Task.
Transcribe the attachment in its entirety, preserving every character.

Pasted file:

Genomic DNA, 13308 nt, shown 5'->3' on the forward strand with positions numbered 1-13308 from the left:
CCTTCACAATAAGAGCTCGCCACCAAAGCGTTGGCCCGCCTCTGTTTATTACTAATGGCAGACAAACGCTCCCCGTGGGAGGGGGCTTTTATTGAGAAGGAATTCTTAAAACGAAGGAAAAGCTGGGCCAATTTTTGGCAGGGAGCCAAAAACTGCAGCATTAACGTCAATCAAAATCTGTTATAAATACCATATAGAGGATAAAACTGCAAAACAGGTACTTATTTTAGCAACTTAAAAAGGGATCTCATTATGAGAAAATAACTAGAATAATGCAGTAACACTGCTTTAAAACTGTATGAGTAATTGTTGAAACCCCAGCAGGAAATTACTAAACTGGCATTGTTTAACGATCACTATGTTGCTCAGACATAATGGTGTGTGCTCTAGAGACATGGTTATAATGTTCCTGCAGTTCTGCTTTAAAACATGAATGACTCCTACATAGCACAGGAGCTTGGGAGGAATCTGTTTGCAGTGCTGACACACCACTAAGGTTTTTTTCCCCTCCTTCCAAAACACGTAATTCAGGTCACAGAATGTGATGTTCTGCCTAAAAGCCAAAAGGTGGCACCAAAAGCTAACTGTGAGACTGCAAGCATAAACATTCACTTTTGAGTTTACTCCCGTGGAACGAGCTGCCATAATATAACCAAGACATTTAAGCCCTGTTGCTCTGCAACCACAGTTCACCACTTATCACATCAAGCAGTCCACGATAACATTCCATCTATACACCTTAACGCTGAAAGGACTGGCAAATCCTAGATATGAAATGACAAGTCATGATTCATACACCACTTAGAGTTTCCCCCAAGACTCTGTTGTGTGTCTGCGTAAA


Genomic DNA, 13308 nt, shown 5'->3' on the forward strand with positions numbered 1-13308 from the left:
CCTTCACAATAAGAGCTCGCCACCAAAGCGTTGGCCCGCCTCTGTTTATTACTAATGGCAGACAAACGCTCCCCGTGGGAGGGGGCTTTTATTGAGAAGGAATTCTTAAAACGAAGGAAAAGCTGGGCCAATTTTTGGCAGGGAGCCAAAAACTGCAGCATTAACGTCAATCAAAATCTGTTATAAATACCATATAGAGGATAAAACTGCAAAACAGGTACTTATTTTAGCAACTTAAAAAGGGATCTCATTATGAGAAAATAACTAGAATAATGCAGTAACACTGCTTTAAAACTGTATGAGTAATTGTTGAAACCCCAGCAGGAAATTACTAAACTGGCATTGTTTAACGATCACTATGTTGCTCAGACATAATGGTGTGTGCTCTAGAGACATGGTTATAATGTTCCTGCAGTTCTGCTTTAAAACATGAATGACTCCTACATAGCACAGGAGCTTGGGAGGAATCTGTTTGCAGTGCTGACACACCACTAAGGTTTTTTTCCCCTCCTTCCAAAACACGTAATTCAGGTCACAGAATGTGATGTTCTGCCTAAAAGCCAAAAGGTGGCACCAAAAGCTAACTGTGAGACTGCAAGCATAAACATTCACTTTTGAGTTTACTCCCGTGGAACGAGCTGCCATAATATAACCAAGACATTTAAGCCCTGTTGCTCTGCAACCACAGTTCACCACTTATCACATCAAGCAGTCCACGATAACATTCCATCTATACACCTTAACGCTGAAAGGACTGGCAAATCCTAGATATGAAATGACAAGTCATGATTCATACACCACTTAGAGTTTCCCCCAAGACTCTGTTGTGTGTCTGCGTAAA